The issue of mass incarceration is making its way up the list of the nation’s most pressing sociopolitical crises, thanks to the efforts of activists from both outside and, as demonstrated en masse with the Sept. 9 prison strike, inside America’s jails.

Meanwhile, it’s been 45 years since Richard Nixon launched the so-called “war on drugs,” and, as writer and narrator Shawn Carter, a.k.a. Jay Z, points out in this animated clip published by The New York Times, rates of drug use haven’t improved in the U.S., and black and brown Americans continue to be disproportionately penalized by drug laws. It’s all interconnected.

With the help of illustrations by Molly Crabapple, Carter covers a lot of territory to lay out these connections in just a few minutes. During the ’80s, the heyday of the “Just Say No” campaign, “No one wanted to talk about Reaganomics and the ending of social safety nets, the defunding of schools and the loss of jobs in cities across America,” he says.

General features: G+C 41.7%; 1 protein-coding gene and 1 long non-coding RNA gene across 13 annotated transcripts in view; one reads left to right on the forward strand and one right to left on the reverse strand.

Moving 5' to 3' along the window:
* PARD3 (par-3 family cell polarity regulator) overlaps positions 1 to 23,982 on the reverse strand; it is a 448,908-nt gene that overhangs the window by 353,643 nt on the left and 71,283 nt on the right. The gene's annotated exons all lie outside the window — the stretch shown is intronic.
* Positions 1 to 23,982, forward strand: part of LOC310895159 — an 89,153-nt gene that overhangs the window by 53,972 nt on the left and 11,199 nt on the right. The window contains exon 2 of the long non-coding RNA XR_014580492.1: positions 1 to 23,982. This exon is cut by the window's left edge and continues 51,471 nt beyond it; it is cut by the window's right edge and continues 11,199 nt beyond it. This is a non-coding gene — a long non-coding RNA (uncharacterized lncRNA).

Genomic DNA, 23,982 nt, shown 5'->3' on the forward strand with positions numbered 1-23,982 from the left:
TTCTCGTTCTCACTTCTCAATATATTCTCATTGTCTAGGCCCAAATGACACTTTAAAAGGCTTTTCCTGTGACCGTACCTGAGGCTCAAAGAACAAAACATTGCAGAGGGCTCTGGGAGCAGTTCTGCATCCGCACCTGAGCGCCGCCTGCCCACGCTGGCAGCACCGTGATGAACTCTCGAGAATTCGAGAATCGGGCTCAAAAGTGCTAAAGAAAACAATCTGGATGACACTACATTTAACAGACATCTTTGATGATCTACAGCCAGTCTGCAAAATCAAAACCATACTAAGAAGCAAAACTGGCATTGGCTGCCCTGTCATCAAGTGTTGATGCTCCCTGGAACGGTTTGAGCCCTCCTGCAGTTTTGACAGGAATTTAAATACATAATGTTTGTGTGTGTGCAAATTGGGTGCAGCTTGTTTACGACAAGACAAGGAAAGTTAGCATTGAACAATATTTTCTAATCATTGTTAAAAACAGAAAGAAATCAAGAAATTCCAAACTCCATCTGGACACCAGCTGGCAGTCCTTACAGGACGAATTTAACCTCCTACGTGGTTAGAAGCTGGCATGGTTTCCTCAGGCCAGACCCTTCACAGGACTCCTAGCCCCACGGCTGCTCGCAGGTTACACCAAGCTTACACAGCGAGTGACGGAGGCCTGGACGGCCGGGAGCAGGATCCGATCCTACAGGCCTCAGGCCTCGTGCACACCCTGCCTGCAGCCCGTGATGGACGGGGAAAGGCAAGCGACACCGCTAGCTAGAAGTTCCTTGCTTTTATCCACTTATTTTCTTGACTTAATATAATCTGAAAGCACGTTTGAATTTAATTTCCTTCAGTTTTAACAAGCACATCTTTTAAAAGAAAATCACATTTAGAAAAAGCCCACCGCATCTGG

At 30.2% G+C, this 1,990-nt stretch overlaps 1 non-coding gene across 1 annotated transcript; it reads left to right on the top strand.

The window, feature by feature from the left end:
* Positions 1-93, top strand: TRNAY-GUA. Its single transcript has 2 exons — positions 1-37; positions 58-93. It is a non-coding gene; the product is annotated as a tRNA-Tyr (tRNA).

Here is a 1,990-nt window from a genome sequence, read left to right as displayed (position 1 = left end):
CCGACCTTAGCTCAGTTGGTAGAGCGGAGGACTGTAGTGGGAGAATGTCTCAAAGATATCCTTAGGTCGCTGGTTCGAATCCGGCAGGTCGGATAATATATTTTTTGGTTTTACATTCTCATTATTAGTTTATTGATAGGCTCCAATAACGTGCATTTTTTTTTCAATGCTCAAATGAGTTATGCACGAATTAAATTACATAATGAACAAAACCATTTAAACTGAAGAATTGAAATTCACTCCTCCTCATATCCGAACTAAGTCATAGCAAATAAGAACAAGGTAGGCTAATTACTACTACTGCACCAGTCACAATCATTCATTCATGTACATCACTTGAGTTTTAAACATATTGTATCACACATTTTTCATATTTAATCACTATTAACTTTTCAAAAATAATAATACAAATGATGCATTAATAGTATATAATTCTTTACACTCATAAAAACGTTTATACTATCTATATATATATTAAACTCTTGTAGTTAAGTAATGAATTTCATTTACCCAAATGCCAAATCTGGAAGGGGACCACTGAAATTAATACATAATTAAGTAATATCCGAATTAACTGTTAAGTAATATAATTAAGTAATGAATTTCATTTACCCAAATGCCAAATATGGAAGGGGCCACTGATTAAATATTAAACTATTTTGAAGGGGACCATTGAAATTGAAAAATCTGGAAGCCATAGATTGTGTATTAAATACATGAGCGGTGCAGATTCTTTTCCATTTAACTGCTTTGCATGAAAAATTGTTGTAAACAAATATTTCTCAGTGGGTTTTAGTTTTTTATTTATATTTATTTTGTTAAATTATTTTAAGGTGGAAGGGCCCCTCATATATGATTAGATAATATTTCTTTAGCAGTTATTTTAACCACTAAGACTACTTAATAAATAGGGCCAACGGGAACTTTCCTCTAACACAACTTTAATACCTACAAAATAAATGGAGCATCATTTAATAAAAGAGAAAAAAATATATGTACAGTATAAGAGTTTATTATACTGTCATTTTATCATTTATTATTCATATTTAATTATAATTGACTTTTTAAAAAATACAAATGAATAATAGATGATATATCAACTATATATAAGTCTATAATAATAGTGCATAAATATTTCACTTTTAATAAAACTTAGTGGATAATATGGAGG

“Young men like me [Carter was a drug dealer before his music career took off] who hustled became the sole villain and drug addicts lacked moral fortitude.” That kind of scorn, however, hasn’t been heaped on well-to-do whites with expensive cocaine habits or college students who deal pot on the side.

Today, he notes, “we imprison more people than any other country in the world,” and “crack is still talked about as a black problem.”

Coincidence? Watch as Jay Z traces the ties between race, class, drugs and the law in the video below:

–Posted by Kasia Anderson

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